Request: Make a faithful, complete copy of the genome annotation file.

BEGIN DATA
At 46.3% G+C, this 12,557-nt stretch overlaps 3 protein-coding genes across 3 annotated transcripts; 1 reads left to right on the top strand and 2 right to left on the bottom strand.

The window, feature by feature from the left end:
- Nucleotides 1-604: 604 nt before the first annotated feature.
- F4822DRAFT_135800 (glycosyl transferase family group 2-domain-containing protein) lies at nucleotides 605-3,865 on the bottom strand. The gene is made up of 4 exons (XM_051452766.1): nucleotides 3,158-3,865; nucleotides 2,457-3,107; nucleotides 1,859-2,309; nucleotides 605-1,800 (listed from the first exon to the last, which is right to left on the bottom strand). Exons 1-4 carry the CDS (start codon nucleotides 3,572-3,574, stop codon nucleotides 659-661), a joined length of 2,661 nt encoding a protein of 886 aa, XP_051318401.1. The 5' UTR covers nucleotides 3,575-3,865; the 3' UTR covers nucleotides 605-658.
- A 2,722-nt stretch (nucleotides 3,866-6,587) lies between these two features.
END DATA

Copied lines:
At 46.3% G+C, this 12,557-nt stretch overlaps 3 protein-coding genes across 3 annotated transcripts; 1 reads left to right on the top strand and 2 right to left on the bottom strand.

The window, feature by feature from the left end:
- Nucleotides 1-604: 604 nt before the first annotated feature.
- F4822DRAFT_135800 (glycosyl transferase family group 2-domain-containing protein) lies at nucleotides 605-3,865 on the bottom strand. The gene is made up of 4 exons (XM_051452766.1): nucleotides 3,158-3,865; nucleotides 2,457-3,107; nucleotides 1,859-2,309; nucleotides 605-1,800 (listed from the first exon to the last, which is right to left on the bottom strand). Exons 1-4 carry the CDS (start codon nucleotides 3,572-3,574, stop codon nucleotides 659-661), a joined length of 2,661 nt encoding a protein of 886 aa, XP_051318401.1. The 5' UTR covers nucleotides 3,575-3,865; the 3' UTR covers nucleotides 605-658.
- A 2,722-nt stretch (nucleotides 3,866-6,587) lies between these two features.